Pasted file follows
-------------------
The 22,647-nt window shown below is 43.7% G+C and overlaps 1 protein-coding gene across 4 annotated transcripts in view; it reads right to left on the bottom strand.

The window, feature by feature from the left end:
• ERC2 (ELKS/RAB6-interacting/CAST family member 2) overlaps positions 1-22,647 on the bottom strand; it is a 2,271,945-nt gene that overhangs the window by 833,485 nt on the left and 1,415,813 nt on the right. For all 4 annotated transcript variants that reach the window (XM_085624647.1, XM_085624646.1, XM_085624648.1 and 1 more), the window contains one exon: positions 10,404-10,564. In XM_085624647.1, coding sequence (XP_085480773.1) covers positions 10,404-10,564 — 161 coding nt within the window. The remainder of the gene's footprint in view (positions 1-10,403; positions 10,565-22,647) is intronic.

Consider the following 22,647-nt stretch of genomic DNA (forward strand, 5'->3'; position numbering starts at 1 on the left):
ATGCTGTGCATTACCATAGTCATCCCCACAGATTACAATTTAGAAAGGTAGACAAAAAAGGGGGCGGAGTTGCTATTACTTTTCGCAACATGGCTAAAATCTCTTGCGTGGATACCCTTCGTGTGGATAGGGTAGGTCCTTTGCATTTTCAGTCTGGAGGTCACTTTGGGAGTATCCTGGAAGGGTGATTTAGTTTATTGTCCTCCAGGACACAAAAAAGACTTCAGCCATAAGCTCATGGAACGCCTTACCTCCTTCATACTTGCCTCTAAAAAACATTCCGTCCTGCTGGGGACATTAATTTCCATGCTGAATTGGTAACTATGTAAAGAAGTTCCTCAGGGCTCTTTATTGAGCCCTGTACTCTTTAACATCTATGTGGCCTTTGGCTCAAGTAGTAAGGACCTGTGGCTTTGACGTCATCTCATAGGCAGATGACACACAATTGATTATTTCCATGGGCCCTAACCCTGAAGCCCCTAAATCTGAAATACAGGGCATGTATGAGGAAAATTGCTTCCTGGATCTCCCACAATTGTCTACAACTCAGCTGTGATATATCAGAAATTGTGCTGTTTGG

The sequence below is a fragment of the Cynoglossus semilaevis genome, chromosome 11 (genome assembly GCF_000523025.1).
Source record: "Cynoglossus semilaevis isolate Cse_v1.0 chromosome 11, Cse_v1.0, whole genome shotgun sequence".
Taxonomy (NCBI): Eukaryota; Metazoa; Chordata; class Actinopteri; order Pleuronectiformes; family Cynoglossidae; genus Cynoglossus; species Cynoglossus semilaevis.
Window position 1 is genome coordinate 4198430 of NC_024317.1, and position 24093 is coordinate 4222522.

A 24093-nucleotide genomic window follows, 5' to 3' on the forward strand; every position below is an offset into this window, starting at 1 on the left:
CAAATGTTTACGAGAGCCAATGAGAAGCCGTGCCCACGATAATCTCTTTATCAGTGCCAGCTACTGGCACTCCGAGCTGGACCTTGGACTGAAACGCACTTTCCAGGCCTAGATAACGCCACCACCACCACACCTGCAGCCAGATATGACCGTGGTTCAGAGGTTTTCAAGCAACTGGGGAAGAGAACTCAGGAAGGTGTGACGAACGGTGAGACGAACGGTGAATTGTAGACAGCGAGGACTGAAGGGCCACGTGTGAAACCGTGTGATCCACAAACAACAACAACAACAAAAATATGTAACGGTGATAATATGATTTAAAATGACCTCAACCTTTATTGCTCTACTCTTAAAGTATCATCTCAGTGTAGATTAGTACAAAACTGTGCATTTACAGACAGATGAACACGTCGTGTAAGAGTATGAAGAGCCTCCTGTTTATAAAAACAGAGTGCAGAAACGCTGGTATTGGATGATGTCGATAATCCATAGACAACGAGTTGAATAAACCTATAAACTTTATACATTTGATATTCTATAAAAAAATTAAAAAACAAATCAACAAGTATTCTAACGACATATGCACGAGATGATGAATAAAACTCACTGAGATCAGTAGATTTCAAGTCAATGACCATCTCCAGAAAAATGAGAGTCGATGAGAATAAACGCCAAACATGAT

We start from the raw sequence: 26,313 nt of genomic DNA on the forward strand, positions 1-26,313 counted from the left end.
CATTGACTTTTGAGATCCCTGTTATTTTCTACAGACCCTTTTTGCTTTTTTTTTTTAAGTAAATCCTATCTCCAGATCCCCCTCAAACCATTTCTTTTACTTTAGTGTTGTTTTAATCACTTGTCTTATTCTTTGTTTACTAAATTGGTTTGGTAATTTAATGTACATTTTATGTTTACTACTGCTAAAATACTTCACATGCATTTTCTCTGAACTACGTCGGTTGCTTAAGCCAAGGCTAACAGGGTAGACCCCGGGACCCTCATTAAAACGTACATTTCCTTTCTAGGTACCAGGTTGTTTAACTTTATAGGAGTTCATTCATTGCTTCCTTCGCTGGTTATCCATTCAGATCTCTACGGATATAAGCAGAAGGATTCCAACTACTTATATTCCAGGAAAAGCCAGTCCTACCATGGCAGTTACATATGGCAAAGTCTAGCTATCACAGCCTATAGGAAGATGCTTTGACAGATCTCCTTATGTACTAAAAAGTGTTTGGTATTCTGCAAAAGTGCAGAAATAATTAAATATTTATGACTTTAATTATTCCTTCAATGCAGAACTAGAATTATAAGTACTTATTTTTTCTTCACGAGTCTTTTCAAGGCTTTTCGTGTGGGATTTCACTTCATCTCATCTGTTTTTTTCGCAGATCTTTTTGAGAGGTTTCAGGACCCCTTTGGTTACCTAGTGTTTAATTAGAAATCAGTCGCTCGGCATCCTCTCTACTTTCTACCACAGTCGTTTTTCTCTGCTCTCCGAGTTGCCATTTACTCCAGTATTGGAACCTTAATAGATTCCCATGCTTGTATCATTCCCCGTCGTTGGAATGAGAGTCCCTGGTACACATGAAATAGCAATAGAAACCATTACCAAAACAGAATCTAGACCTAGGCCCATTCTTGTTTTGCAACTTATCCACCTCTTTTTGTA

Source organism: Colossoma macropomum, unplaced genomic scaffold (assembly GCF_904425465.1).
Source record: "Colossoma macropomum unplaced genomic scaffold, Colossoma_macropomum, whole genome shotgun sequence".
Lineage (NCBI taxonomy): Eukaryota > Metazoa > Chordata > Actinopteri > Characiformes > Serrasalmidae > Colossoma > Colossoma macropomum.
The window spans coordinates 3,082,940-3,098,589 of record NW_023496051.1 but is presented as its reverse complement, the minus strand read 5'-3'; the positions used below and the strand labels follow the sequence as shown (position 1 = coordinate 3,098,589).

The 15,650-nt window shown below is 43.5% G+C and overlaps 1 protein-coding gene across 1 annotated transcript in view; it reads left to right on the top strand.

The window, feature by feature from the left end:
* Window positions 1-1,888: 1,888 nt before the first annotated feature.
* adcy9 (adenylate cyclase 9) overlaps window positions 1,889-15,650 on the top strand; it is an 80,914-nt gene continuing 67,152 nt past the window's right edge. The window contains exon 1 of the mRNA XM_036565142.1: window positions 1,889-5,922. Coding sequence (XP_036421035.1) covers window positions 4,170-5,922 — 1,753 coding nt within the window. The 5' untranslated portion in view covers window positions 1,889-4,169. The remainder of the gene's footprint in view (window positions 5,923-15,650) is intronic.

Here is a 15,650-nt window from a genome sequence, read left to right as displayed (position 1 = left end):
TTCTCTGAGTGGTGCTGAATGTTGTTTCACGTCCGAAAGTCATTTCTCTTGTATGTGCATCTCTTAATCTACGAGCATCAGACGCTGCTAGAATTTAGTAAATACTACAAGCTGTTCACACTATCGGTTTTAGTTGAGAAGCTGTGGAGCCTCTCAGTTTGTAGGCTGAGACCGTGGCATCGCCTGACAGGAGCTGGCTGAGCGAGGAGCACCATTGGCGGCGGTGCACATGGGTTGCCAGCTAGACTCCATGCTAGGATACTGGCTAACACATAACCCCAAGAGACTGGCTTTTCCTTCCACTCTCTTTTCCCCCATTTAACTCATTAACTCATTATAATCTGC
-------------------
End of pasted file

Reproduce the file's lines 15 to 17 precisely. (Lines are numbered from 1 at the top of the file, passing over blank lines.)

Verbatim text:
Source record: "Colossoma macropomum unplaced genomic scaffold, Colossoma_macropomum, whole genome shotgun sequence".
Lineage (NCBI taxonomy): Eukaryota > Metazoa > Chordata > Actinopteri > Characiformes > Serrasalmidae > Colossoma > Colossoma macropomum.
The window spans coordinates 3,082,940-3,098,589 of record NW_023496051.1 but is presented as its reverse complement, the minus strand read 5'-3'; the positions used below and the strand labels follow the sequence as shown (position 1 = coordinate 3,098,589).